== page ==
The death of Kelly Preston, 57, on Sunday, reminded me of the first time I met her and husband John Travolta.
It was 2007 and I was covering Travolta for the Ocala Star-Banner. Travolta was about to open his new movie “Wild Hogs.” The couple held a charity opening for the film in Ocala, near their Anthony home on Jumbolair Aviation Estates.
So, I took my notebook and expected the usual Hollywood shuffle from a couple of glamorous, rich, world famous movie stars dealing with a local reporter.
You know the routine: canned talking points, rehearsed answers and commercial spin in the place of humanity.
Well, I was wrong.
At the risk of cliché, John Travolta and Kelly Preston came across as regular people and likable human beings.
I discovered that under their movie star skin, they were — strange as it sounds — just like you and me.
For me, it was a lesson in life and journalism. Don’t pre-judge anybody, because you never know when one of the biggest stars in the world gets his kicks hanging out at Wal-Mart.
“Sure, John loves to go to Wal-Mart, but he can’t go to Wal-Mart,” Preston told me. “When John goes to Wal-Mart, it’s like (raises her voice as a store announcement): ‘John Travolta on aisle six.’ It’s crazy, people gather all around. He can’t last five minutes.”
Preston couldn’t resist laughing at her own words. But beneath the laughter was the essence of this power couple. They found life in small-town Central Florida a refuge from gossipy glitz and the unrelenting glare of Hollywood glitterati.
“I love rubbing elbows with life and real people,” John Travolta told me. “I don’t like living in ivory towers. That just doesn’t work for me, and it never has. I tried it and it doesn’t make me happy.”
He and his wife didn’t have to put on any airs or acts on the streets of Anthony or Ocala.
“We love it here because we can have a normal life,” Preston said. “John loves to go to Denny’s and Target, but that’s how life is here.”
They came to Anthony around 2003. Beyond the privacy and normalcy, Preston and Travolta found something just as vital: a sense of community.
“People here are very caring and very down to earth,” Preston said. “They have been wonderful and supportive to us. Most of the time, they respect our privacy.
“(Also), this is the best place for our children. They can go outside, and they have their freedom and their own space.”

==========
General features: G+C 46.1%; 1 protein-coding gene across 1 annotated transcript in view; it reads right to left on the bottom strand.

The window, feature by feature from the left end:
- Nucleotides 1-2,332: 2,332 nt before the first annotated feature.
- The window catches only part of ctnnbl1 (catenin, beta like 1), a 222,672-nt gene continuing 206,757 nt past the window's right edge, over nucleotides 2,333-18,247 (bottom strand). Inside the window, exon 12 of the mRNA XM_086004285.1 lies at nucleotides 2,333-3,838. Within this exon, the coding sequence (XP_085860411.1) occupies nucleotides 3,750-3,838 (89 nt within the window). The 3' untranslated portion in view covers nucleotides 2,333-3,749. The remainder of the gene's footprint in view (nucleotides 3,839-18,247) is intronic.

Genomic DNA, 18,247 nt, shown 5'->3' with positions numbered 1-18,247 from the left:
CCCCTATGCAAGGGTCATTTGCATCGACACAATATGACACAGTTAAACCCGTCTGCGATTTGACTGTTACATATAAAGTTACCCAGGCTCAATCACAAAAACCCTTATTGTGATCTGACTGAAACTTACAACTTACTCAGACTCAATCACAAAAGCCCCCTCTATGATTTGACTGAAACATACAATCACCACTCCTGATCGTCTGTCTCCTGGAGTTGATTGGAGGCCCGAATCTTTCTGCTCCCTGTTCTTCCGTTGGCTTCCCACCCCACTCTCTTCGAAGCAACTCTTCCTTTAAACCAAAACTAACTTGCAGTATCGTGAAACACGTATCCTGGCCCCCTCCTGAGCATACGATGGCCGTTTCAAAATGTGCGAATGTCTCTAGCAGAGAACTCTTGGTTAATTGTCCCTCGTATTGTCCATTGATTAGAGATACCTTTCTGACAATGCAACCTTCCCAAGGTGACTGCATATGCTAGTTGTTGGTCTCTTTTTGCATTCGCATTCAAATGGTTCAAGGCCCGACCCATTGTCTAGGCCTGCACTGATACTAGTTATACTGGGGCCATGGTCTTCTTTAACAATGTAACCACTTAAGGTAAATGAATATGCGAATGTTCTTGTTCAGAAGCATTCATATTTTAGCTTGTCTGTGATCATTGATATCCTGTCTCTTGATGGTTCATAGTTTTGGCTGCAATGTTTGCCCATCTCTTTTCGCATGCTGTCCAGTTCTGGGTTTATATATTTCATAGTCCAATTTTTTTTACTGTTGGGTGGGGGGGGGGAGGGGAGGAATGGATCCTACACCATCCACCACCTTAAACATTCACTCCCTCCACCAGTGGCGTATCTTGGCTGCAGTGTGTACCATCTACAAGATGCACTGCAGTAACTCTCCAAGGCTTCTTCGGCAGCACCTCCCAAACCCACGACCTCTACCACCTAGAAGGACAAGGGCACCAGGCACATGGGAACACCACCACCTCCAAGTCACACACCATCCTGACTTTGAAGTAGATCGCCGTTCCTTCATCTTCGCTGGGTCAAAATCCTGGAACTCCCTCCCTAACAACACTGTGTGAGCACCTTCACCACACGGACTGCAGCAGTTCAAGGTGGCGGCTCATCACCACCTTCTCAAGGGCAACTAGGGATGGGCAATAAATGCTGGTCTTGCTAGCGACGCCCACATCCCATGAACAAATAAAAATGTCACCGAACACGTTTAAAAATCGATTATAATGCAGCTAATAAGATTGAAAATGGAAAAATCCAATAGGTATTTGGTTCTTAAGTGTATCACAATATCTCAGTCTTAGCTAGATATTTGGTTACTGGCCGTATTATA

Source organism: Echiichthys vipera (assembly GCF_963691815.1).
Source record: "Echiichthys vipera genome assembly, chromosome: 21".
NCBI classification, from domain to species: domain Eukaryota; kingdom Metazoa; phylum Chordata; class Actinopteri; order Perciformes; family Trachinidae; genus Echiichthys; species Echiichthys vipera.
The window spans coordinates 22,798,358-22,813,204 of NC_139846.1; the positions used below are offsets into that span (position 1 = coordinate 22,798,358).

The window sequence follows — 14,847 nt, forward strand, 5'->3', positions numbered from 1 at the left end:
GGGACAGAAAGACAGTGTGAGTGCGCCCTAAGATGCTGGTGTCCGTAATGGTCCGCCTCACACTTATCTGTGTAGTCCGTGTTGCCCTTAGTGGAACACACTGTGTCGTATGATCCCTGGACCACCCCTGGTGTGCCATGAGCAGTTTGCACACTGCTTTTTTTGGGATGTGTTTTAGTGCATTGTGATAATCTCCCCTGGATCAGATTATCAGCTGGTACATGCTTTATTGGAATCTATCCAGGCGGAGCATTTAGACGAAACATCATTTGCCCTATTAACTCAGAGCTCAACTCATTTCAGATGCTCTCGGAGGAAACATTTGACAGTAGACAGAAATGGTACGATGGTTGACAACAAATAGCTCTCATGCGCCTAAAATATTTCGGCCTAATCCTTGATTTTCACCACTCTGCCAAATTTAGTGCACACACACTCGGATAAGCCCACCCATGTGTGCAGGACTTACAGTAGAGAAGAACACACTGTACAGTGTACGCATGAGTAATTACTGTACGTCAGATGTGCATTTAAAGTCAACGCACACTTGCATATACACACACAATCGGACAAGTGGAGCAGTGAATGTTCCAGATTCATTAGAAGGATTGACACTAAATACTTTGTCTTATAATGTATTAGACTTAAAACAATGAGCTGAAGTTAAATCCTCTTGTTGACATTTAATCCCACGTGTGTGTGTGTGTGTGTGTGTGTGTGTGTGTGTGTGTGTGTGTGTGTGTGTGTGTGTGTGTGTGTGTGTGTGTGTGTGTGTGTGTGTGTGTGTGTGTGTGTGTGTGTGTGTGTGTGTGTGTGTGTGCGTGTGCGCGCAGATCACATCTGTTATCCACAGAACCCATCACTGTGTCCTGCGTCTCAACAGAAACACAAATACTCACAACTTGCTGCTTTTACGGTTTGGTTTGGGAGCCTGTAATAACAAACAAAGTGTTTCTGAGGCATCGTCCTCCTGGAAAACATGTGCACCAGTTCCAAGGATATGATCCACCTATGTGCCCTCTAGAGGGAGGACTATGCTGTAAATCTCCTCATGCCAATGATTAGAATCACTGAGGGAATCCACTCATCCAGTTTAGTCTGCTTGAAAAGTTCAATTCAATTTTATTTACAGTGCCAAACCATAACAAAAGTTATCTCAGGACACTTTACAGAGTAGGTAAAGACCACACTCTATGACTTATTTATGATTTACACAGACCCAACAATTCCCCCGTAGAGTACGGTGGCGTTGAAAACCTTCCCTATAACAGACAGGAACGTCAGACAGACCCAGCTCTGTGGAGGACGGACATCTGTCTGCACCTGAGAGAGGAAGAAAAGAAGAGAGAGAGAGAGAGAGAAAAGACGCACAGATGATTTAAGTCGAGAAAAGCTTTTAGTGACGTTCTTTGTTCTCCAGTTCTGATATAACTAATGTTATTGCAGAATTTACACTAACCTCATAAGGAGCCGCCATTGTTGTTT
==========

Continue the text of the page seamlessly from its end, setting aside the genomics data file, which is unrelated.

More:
The tranquil, peaceful life in Anthony, however, could not shield the couple from life’s tragic consequences.
The couple, at that time, had two children: a son, Jett, then 14, and daughter Ella, then 6.
In 2009, Jett, 16, died of a seizure.
I remember a sad January day in 2009, as I stood outside near the Travolta property in Anthony covering the private memorial service being held inside.
I was told by a close family source that John Travolta and Kelly Preston both kissed a large photograph of their son Jett at the close of the emotional service.
Many big stars were in attendance, including Lisa Marie Presley; Garth Brooks and wife Trisha Yearwood; actors Forest Whitaker, James Gandolfini, Kirstie Allie; and retired baseball Hall of Famer Cal Ripken Jr.
Once again it hit me: Celebrities are just people. They live and they die. They laugh and they cry. They share the joy of life and look for solace from friends when death casts its shadow.
“You know, it’s horrific,” Tom Cruise told ABC television earlier in that day, “Both of them are doting parents. Just wonderful people.
“John just adored him; both of his children,” Cruise continued. “It’s something that I don’t have the words for.”
Standing outside Jumbolair Estates that day, watching helicopters and limousines come and go, while the television cameras followed every move, it dawned on me that status, wealth, fame or stardom offers no sanctuary from outrageous fortune.
Like two years ago, when Kelly Preston was diagnosed with breast cancer. The couple, who married in 1991, had another son, Benjamin, who was born eight years ago.
Cancer didn’t care.
Kelly Preston died Sunday and John Travolta offered these words on Instagram:
“It is with a very heavy heart that I inform you that my beautiful wife Kelly has lost her two year battle with breast cancer. She fought a courageous fight with the love and support of so many. My family and I will forever be grateful to her doctors and nurses…as well as her many friends and loved ones who have been by her side. Kelly’s love and life will always be remembered.”
Sometimes, as a reporter, you feel like an accidental tourist. You drift in and out of people’s lives, writing about their most joyous and saddest moments. And you have to sum it all up on a keyboard, while straddling a line between objectivity and heartache.
I wasn’t close to Kelly Preston or John Travolta, but I met them both and liked them both. Together, they radiated a sense of fun, love and commitment. It wasn’t an act.
We live in dark times, when death and disease are common denominators, regardless of wealth, fame or social standing. It’s a moment to cope and contemplate loss, but we must keep alive the memories of good times and good people.
I won’t forget Kelly Preston.
Villager Tony Violanti is a long-time entertainment writer and part of the Villages-News.com team.